“For a while now, we have been trying to find the perfect laboratory book to supplement our teaching in the human anatomy lab, but were not having luck.” Those are the words of Kevin Cole, Ph.D., and Associate Professor of Kinesiology that accurately portray the shared concern and lament we both had with publicly and commercially available Human Anatomy workbook texts. As instructors for the Hope College Department of Kinesiology’s Human Anatomy course, Dr. Cole and I have been experimenting for several years with multiple texts for our lab instruction, but never felt comfortable with any of them. It was only after COVID-19 forced us into virtual instruction during the Spring and May Term semesters of 2020 that we found a solution.
In March of 2020, COVID-19 forced us to quickly transition into an online teaching format. In addition to producing and recording our lectures online, we searched for a viable alternative to replace our cadaver lab instruction. We were aware of a smartphone/tablet app titled Visible Body and quickly transitioned into using it to provide opportunities for virtual lab-like exploration of human anatomy. The Visible Body app comes complete with the ability to virtually manipulate structures of all the major organ systems like what students might experience in the cadaver laboratory. Of course, it is not the same, but it is better than viewing pictures on the page of a textbook. The augmented reality portion of the app, along with the ability to endlessly position, manipulate, and view the structures depicted within the app, has allowed us to meet the objectives of the course while transitioning into a new way of teaching. Feedback from students has been positive and during our May Term class, we found that exam performance demonstrated knowledge acquisition and understanding similar to in-person instruction. It seems that through our work in recording lectures and using the Visible Body app, our learning objectives were still being met even with this switch to online learning.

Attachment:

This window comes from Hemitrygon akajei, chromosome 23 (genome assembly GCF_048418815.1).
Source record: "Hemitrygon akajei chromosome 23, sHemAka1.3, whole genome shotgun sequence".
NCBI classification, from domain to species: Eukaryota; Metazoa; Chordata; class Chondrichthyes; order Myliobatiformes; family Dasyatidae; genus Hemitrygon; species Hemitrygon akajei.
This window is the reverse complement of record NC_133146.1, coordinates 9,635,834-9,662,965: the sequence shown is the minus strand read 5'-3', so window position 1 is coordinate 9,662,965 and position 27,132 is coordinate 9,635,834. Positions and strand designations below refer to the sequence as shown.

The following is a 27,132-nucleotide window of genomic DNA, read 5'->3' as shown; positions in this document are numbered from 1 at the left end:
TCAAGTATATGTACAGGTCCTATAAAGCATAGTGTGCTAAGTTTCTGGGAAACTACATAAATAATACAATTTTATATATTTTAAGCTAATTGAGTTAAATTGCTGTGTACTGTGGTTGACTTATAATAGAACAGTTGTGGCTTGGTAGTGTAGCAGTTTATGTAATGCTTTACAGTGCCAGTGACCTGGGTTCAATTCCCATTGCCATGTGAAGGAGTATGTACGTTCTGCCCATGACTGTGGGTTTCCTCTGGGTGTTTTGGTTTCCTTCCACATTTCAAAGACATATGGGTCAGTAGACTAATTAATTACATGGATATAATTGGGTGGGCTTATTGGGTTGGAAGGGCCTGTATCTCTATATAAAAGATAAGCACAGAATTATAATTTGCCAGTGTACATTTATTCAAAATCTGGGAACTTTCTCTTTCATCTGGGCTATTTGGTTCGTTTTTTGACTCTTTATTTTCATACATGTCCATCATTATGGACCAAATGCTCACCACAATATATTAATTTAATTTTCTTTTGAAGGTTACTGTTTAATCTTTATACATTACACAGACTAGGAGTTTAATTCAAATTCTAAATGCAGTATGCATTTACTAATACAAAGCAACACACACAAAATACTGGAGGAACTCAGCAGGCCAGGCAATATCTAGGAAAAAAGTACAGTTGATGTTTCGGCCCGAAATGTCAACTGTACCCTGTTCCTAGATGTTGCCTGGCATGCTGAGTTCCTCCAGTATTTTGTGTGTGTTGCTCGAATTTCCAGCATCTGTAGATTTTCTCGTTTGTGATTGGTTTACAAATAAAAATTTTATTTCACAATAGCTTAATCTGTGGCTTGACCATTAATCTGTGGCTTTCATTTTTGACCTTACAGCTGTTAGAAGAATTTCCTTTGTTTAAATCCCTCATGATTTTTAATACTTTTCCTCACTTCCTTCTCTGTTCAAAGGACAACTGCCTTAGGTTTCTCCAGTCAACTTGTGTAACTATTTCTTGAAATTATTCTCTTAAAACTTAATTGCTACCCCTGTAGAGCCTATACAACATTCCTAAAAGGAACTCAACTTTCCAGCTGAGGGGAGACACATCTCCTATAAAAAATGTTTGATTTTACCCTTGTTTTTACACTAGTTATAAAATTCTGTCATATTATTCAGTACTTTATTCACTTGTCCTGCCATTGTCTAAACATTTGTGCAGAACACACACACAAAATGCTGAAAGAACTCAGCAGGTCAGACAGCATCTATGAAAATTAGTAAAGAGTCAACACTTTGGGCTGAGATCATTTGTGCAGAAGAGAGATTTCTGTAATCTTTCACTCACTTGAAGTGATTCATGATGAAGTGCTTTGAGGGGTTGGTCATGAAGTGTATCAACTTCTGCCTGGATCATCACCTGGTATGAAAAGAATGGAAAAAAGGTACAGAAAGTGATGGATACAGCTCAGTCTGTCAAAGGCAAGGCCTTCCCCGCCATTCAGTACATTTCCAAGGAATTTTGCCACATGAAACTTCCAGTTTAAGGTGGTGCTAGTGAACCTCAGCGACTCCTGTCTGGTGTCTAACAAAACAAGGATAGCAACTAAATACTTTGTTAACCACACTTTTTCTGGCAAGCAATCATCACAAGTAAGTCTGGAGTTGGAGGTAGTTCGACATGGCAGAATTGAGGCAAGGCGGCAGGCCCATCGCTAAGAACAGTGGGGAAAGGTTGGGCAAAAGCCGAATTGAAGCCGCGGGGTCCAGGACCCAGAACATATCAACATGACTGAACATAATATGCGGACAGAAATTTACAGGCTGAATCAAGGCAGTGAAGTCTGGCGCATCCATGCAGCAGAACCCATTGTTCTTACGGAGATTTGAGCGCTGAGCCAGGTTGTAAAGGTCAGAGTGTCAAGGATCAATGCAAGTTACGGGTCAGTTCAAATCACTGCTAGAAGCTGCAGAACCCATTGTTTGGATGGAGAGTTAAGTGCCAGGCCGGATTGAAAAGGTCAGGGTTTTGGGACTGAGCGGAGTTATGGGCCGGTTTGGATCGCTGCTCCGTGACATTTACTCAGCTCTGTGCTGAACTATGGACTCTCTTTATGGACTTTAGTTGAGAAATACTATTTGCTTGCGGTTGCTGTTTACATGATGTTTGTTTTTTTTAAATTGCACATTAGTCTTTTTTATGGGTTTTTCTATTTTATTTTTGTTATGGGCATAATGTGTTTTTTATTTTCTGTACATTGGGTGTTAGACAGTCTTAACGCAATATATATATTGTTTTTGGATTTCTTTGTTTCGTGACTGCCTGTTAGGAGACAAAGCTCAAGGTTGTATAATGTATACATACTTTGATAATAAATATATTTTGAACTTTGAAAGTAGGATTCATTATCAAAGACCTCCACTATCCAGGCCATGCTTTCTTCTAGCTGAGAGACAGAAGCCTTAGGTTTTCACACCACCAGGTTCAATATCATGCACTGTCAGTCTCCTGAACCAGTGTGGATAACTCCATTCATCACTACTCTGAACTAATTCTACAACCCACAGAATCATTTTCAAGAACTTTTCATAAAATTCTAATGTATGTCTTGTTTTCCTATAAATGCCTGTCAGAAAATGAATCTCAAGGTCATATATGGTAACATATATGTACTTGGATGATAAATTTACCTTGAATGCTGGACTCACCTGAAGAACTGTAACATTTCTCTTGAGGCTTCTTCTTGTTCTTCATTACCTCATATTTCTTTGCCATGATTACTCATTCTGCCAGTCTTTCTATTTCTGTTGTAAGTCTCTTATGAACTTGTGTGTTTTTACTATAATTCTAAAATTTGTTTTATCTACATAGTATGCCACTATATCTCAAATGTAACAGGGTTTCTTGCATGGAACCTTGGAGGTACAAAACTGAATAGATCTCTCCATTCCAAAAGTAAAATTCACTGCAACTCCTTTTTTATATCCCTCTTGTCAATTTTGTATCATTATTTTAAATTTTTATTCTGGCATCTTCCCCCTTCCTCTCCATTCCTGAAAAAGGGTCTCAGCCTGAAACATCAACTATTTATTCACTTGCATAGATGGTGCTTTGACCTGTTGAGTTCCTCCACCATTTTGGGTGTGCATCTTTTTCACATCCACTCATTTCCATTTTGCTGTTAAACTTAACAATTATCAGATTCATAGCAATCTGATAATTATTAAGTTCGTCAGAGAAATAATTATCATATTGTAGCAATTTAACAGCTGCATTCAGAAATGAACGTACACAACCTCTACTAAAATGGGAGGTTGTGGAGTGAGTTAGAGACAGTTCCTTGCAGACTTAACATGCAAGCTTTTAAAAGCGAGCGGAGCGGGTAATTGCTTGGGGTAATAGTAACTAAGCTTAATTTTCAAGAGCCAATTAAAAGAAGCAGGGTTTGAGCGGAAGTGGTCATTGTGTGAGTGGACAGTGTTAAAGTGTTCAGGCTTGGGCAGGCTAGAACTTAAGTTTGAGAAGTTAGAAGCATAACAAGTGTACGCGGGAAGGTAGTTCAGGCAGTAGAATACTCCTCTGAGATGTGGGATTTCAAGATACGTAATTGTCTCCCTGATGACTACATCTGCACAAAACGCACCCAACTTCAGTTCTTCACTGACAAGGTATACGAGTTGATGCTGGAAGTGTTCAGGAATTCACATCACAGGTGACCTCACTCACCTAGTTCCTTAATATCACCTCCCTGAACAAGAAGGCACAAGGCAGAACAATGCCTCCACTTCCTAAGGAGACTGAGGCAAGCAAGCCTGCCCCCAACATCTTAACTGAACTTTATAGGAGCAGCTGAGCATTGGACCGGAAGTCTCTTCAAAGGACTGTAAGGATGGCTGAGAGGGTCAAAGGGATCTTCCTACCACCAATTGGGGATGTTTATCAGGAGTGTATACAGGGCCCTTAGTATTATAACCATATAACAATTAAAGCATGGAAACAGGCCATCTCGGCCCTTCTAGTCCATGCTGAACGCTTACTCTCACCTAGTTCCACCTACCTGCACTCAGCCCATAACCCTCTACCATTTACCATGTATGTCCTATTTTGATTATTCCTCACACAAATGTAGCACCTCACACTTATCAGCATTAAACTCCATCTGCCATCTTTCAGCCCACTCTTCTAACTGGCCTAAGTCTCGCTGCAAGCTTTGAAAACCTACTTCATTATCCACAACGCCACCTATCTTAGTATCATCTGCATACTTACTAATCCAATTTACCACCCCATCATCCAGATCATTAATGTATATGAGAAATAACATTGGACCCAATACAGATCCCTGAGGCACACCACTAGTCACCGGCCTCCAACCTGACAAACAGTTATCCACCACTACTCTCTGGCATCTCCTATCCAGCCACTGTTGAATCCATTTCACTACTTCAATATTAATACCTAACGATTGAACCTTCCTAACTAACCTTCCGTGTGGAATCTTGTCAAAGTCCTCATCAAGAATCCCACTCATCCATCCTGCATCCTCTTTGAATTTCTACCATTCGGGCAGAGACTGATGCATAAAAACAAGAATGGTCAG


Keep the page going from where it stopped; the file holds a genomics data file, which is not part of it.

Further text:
During our co-taught Human Anatomy May Term course, Dr. Cole and I explored ways to augment the “seek, find, memorize, and know” mentality of our lab. We used structured exploration and critical thinking exercises within the Visible Body app for various class assignments and learning activities. It was after this experience that we began to think of actually addressing our laboratory workbook concerns via creating our own. After thinking about it, we decided that the best way to obtain what we wanted for Hope College students was to do it ourselves. Therefore, work began in earnest over the summer, and two months and 200 pages later, we did it. As Cole states: “Writing our own workbook allowed us to tailor it exactly to our needs and our students’ needs. We also really like that we were able to fully illustrate the text and to integrate the use of a virtual anatomy application along with our in-class cadavers and models.”
The Hope College Anatomy Laboratory Workbook is being used during our in-person laboratories this semester. Artwork for the workbook was created by Anastasia Tucker, a Department of Kinesiology Exercise Science major and aspiring medical illustrator.